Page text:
- The Washington Times - Thursday, March 20, 2008

Violence, death, rioting. The words ricocheting in headlines from Tibet this week seem starkly at odds with many Westerners’ image of Buddhism as a religion the dominant one in that Himalayan land that embraces nonviolence.

Indeed, a core precept laid down by Buddhism’s founder, Siddhartha Gautama, some 2,500 years ago is a prohibition on killing. But the tradition goes even further, endorsing active nonviolence.

Some of the demonstrations against Chinese rule have been led by Buddhist monks, giving Chinese authorities a pretext to accuse the Dalai Lama, the spiritual and political leader of Tibet’s government-in-exile, of instigating the current unrest. He has denied doing so and offered to resign his political leadership role if the violence continues.

Tibetans have struggled for many decades to achieve independence from foreign domination. Although demonstrations have occurred before, resulting in no apparent change in the status quo, the difference this time can be attributed to the age of the protesters.

They are members of a younger generation, who, having grown up during an era of stepped-up Chinese suppression of Buddhism, have not been properly exposed to its tenets.

Buddhist philosophy and education, said Bhuchung Tsering, a practicing Buddhist who is vice president of the International Campaign for Tibet based in Washington, involves having children living in a monastic environment that allows for a special relationship with their teachers, often lamas (Buddhist priests), who, in normal times, undergo many years of practice and instruction.

Restraint from killing is the first of 10 precepts that a Buddhist undertakes as a vow during his ordination.

“But it is not only school but the form of upbringing itself,” Mr. Tsering said. “And all qualified Buddhist masters were educated before 1959, and that generation is passing away.”

A slight period of leniency was allowed in the late 1980s, “but we now are back to Cultural Revolution days,” he said, referring to Mao Zedong’s violent campaign in the late 1960s to enforce strict ideological conformity to his rule.

Breaking the line of direct master-to-disciple spiritual teaching means that younger Buddhists “don’t receive full instructions, and when you miss them, you can’t get them back,” said Marilyn Goldberg, chairwoman of ancient studies at the University of Maryland Baltimore County, who has helped found the Tibetan Buddhist Center on Capitol Hill.

“There is an irony here,” Mr. Tsering said of the sporadic violence by the youthful protesters. “While some of the incidents that have taken place can be said to be non-Buddhist, they do it for the promotion of their faith. At the collective level, they are doing it out of desperation.”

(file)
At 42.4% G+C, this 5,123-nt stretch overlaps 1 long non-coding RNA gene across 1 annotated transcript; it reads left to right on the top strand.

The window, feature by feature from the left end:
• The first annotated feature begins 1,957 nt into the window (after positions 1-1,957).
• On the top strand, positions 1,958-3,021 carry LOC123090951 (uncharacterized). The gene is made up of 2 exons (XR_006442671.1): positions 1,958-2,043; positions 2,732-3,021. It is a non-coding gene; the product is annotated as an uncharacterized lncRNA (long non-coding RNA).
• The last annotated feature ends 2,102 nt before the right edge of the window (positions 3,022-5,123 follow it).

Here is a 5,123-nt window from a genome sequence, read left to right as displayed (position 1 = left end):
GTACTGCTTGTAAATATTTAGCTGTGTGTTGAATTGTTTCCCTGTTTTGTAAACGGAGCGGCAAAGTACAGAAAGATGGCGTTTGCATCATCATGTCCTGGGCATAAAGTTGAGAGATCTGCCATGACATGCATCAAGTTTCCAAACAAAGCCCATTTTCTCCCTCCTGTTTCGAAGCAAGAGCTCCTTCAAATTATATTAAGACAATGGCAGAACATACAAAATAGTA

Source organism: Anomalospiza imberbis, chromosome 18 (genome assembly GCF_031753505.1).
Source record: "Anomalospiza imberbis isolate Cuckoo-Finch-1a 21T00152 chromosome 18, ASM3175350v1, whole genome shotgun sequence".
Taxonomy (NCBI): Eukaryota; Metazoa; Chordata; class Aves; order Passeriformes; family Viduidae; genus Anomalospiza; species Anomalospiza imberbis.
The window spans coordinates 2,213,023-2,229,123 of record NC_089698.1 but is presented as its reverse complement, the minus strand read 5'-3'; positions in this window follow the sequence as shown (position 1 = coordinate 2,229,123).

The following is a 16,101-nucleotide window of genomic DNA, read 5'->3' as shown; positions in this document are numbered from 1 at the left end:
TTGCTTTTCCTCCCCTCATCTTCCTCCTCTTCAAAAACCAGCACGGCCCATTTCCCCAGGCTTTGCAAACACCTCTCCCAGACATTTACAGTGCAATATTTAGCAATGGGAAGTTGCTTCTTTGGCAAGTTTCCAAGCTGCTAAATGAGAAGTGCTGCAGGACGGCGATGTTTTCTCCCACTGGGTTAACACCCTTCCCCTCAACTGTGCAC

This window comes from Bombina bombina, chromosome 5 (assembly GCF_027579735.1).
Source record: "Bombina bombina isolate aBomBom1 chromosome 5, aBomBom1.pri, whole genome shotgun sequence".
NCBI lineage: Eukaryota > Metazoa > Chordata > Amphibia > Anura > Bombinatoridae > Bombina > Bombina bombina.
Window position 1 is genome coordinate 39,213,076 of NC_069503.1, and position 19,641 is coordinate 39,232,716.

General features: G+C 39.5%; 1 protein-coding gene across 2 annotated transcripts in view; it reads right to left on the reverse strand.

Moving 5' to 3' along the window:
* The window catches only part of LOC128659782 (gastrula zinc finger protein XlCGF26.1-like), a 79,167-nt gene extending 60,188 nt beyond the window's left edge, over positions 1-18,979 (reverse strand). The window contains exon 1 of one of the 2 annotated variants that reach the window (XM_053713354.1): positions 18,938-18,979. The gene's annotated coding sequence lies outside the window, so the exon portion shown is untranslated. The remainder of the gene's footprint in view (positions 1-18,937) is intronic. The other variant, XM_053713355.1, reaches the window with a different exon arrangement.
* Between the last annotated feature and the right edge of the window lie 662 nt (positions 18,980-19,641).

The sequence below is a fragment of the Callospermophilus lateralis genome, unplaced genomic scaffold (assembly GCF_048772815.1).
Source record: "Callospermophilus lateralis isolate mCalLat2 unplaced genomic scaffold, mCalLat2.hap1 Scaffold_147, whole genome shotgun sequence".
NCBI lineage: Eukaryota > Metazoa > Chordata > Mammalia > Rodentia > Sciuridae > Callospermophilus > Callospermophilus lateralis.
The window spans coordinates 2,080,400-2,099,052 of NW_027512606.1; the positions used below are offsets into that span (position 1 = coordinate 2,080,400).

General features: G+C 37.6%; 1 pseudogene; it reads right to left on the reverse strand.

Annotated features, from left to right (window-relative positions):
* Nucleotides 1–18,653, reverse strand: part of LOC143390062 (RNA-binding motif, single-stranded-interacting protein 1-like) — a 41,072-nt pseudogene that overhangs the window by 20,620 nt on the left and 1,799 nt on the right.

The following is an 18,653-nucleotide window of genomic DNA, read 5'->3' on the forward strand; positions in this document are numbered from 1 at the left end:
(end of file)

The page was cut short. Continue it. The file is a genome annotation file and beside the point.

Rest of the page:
Ill-treatment of monks spurred them on, he said.

Buddhism, which is more often seen as a philosophy and way of life than a religion, has at its root the belief that acts have consequences. Virtuous actions affect the environment positively, and negative or violent acts cause suffering, in what is known as the law of karma, or fate. The attainment of enlightenment, or state of grace, can only be achieved through virtuous acts that then can influence the course of a person’s life and hence benefit the world.

“You talk to some lamas, and you hear them say Tibetans are reaping karma from their past feudal system,” said Ms. Goldberg. She suggests that even suicide is considered a “nonvirtuous” act in Buddhist teaching.

“The idea that you are willing to take on bad karma in doing something nonvirtuous means you obviously are choosing the most skillful means to achieve an end despite the fact you are incurring negative karma.”

Ritual practices in Buddhist teachings are “quite distinct” among various schools, said Lucinda Peach, associate professor of philosophy and religion at American University, but “the everyday ethics are the same.”

It’s important “to recognize there often is a disparity between the ideal of religion and practice on the ground,” Ms. Peach said. “We have many examples of this: when violence by monks in Burma got out of control, and similarly in Sri Lanka. It happens when peaceful methods have been tried and failed and nothing has changed.” That is when people’s sense of dispossession and lack of alternatives wins out, she said.

“Tibetans are people, too, and people can only be pushed so far before they pick up a gun and fight back,” said writer and social activist Maura Moynihan. “Buddhism is about peace and nonviolence, but there is only so much you can stand. It’s all very complicated the Dalai Lama says, ‘I can’t tell people what to do.’”

“If the situation goes beyond control, I don’t think His Holiness will have any qualms about stepping down,” Mr. Tsering said. “He has three commitments. The first being promotion of human values, the second promotion of interreligious understanding, and the third is Tibet.”

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